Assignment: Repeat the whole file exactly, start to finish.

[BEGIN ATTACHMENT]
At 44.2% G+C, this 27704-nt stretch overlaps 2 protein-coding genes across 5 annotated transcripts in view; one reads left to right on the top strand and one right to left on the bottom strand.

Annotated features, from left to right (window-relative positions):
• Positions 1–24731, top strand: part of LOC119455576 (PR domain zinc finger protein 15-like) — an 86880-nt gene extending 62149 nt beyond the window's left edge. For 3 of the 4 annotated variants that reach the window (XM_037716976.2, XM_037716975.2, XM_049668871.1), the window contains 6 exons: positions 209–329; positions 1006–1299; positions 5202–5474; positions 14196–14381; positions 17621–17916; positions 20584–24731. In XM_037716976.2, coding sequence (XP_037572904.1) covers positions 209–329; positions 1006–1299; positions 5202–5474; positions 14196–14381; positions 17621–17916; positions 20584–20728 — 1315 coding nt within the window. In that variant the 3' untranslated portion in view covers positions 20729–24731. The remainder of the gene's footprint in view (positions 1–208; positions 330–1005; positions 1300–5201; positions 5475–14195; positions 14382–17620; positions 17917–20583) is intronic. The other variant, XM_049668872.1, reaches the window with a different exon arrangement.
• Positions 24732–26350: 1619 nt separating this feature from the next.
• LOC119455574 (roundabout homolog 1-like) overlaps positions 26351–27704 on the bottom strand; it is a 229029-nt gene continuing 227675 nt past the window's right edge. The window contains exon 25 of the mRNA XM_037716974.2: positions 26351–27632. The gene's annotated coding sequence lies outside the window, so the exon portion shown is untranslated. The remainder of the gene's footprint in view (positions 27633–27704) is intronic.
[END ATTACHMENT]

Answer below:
At 44.2% G+C, this 27704-nt stretch overlaps 2 protein-coding genes across 5 annotated transcripts in view; one reads left to right on the top strand and one right to left on the bottom strand.

Annotated features, from left to right (window-relative positions):
• Positions 1–24731, top strand: part of LOC119455576 (PR domain zinc finger protein 15-like) — an 86880-nt gene extending 62149 nt beyond the window's left edge. For 3 of the 4 annotated variants that reach the window (XM_037716976.2, XM_037716975.2, XM_049668871.1), the window contains 6 exons: positions 209–329; positions 1006–1299; positions 5202–5474; positions 14196–14381; positions 17621–17916; positions 20584–24731. In XM_037716976.2, coding sequence (XP_037572904.1) covers positions 209–329; positions 1006–1299; positions 5202–5474; positions 14196–14381; positions 17621–17916; positions 20584–20728 — 1315 coding nt within the window. In that variant the 3' untranslated portion in view covers positions 20729–24731. The remainder of the gene's footprint in view (positions 1–208; positions 330–1005; positions 1300–5201; positions 5475–14195; positions 14382–17620; positions 17917–20583) is intronic. The other variant, XM_049668872.1, reaches the window with a different exon arrangement.
• Positions 24732–26350: 1619 nt separating this feature from the next.
• LOC119455574 (roundabout homolog 1-like) overlaps positions 26351–27704 on the bottom strand; it is a 229029-nt gene continuing 227675 nt past the window's right edge. The window contains exon 25 of the mRNA XM_037716974.2: positions 26351–27632. The gene's annotated coding sequence lies outside the window, so the exon portion shown is untranslated. The remainder of the gene's footprint in view (positions 27633–27704) is intronic.